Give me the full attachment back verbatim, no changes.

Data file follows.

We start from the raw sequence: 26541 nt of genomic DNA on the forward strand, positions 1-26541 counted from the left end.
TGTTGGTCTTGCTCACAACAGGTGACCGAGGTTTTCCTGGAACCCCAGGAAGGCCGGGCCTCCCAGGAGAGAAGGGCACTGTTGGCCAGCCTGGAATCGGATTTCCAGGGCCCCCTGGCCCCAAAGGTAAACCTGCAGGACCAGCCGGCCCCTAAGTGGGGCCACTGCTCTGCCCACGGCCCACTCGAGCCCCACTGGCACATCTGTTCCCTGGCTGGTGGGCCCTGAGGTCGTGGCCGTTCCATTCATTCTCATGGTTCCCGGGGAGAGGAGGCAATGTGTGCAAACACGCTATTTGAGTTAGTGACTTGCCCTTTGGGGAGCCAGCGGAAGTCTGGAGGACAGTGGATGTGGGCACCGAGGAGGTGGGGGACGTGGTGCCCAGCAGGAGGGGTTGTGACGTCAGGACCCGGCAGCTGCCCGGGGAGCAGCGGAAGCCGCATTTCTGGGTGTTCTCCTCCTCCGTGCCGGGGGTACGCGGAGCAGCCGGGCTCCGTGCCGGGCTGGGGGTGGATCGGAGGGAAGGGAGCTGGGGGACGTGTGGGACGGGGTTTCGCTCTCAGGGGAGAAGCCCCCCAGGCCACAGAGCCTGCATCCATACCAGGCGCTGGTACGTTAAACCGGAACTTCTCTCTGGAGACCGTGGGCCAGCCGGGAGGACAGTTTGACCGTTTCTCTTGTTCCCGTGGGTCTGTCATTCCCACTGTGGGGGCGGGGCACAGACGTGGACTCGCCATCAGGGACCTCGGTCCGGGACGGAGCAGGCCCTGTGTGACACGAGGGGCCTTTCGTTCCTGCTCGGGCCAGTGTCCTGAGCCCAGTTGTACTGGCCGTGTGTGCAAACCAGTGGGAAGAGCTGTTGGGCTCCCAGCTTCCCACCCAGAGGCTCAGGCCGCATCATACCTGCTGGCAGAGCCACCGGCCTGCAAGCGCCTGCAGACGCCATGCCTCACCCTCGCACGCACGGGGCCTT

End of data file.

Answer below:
We start from the raw sequence: 26541 nt of genomic DNA on the forward strand, positions 1-26541 counted from the left end.
TGTTGGTCTTGCTCACAACAGGTGACCGAGGTTTTCCTGGAACCCCAGGAAGGCCGGGCCTCCCAGGAGAGAAGGGCACTGTTGGCCAGCCTGGAATCGGATTTCCAGGGCCCCCTGGCCCCAAAGGTAAACCTGCAGGACCAGCCGGCCCCTAAGTGGGGCCACTGCTCTGCCCACGGCCCACTCGAGCCCCACTGGCACATCTGTTCCCTGGCTGGTGGGCCCTGAGGTCGTGGCCGTTCCATTCATTCTCATGGTTCCCGGGGAGAGGAGGCAATGTGTGCAAACACGCTATTTGAGTTAGTGACTTGCCCTTTGGGGAGCCAGCGGAAGTCTGGAGGACAGTGGATGTGGGCACCGAGGAGGTGGGGGACGTGGTGCCCAGCAGGAGGGGTTGTGACGTCAGGACCCGGCAGCTGCCCGGGGAGCAGCGGAAGCCGCATTTCTGGGTGTTCTCCTCCTCCGTGCCGGGGGTACGCGGAGCAGCCGGGCTCCGTGCCGGGCTGGGGGTGGATCGGAGGGAAGGGAGCTGGGGGACGTGTGGGACGGGGTTTCGCTCTCAGGGGAGAAGCCCCCCAGGCCACAGAGCCTGCATCCATACCAGGCGCTGGTACGTTAAACCGGAACTTCTCTCTGGAGACCGTGGGCCAGCCGGGAGGACAGTTTGACCGTTTCTCTTGTTCCCGTGGGTCTGTCATTCCCACTGTGGGGGCGGGGCACAGACGTGGACTCGCCATCAGGGACCTCGGTCCGGGACGGAGCAGGCCCTGTGTGACACGAGGGGCCTTTCGTTCCTGCTCGGGCCAGTGTCCTGAGCCCAGTTGTACTGGCCGTGTGTGCAAACCAGTGGGAAGAGCTGTTGGGCTCCCAGCTTCCCACCCAGAGGCTCAGGCCGCATCATACCTGCTGGCAGAGCCACCGGCCTGCAAGCGCCTGCAGACGCCATGCCTCACCCTCGCACGCACGGGGCCTT